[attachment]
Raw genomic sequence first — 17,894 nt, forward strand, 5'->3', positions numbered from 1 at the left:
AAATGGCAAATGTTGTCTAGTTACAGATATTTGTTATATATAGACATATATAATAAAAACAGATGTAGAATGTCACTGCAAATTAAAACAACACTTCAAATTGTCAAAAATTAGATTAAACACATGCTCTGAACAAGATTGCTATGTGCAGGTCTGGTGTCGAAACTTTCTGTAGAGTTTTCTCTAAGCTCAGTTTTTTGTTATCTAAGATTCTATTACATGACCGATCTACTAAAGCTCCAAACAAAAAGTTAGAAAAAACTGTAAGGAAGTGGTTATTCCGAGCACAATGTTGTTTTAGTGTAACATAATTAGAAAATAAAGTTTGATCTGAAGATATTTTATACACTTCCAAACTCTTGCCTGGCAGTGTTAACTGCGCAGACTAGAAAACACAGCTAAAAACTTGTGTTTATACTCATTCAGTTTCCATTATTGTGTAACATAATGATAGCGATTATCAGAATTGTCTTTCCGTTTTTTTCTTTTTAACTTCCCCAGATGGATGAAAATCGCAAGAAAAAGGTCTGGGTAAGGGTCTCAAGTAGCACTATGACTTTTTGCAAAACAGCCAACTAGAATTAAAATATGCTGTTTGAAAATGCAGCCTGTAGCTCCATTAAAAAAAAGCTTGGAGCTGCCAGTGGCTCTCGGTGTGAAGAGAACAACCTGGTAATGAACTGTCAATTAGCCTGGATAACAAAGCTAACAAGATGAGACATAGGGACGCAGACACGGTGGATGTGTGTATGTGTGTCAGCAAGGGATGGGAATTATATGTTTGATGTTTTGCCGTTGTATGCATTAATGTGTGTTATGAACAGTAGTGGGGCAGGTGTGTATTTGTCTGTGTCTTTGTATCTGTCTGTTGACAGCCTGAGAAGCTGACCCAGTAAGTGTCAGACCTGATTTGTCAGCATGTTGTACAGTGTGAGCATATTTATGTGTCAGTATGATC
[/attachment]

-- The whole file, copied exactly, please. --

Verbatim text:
Raw genomic sequence first — 17,894 nt, forward strand, 5'->3', positions numbered from 1 at the left:
AAATGGCAAATGTTGTCTAGTTACAGATATTTGTTATATATAGACATATATAATAAAAACAGATGTAGAATGTCACTGCAAATTAAAACAACACTTCAAATTGTCAAAAATTAGATTAAACACATGCTCTGAACAAGATTGCTATGTGCAGGTCTGGTGTCGAAACTTTCTGTAGAGTTTTCTCTAAGCTCAGTTTTTTGTTATCTAAGATTCTATTACATGACCGATCTACTAAAGCTCCAAACAAAAAGTTAGAAAAAACTGTAAGGAAGTGGTTATTCCGAGCACAATGTTGTTTTAGTGTAACATAATTAGAAAATAAAGTTTGATCTGAAGATATTTTATACACTTCCAAACTCTTGCCTGGCAGTGTTAACTGCGCAGACTAGAAAACACAGCTAAAAACTTGTGTTTATACTCATTCAGTTTCCATTATTGTGTAACATAATGATAGCGATTATCAGAATTGTCTTTCCGTTTTTTTCTTTTTAACTTCCCCAGATGGATGAAAATCGCAAGAAAAAGGTCTGGGTAAGGGTCTCAAGTAGCACTATGACTTTTTGCAAAACAGCCAACTAGAATTAAAATATGCTGTTTGAAAATGCAGCCTGTAGCTCCATTAAAAAAAAGCTTGGAGCTGCCAGTGGCTCTCGGTGTGAAGAGAACAACCTGGTAATGAACTGTCAATTAGCCTGGATAACAAAGCTAACAAGATGAGACATAGGGACGCAGACACGGTGGATGTGTGTATGTGTGTCAGCAAGGGATGGGAATTATATGTTTGATGTTTTGCCGTTGTATGCATTAATGTGTGTTATGAACAGTAGTGGGGCAGGTGTGTATTTGTCTGTGTCTTTGTATCTGTCTGTTGACAGCCTGAGAAGCTGACCCAGTAAGTGTCAGACCTGATTTGTCAGCATGTTGTACAGTGTGAGCATATTTATGTGTCAGTATGATC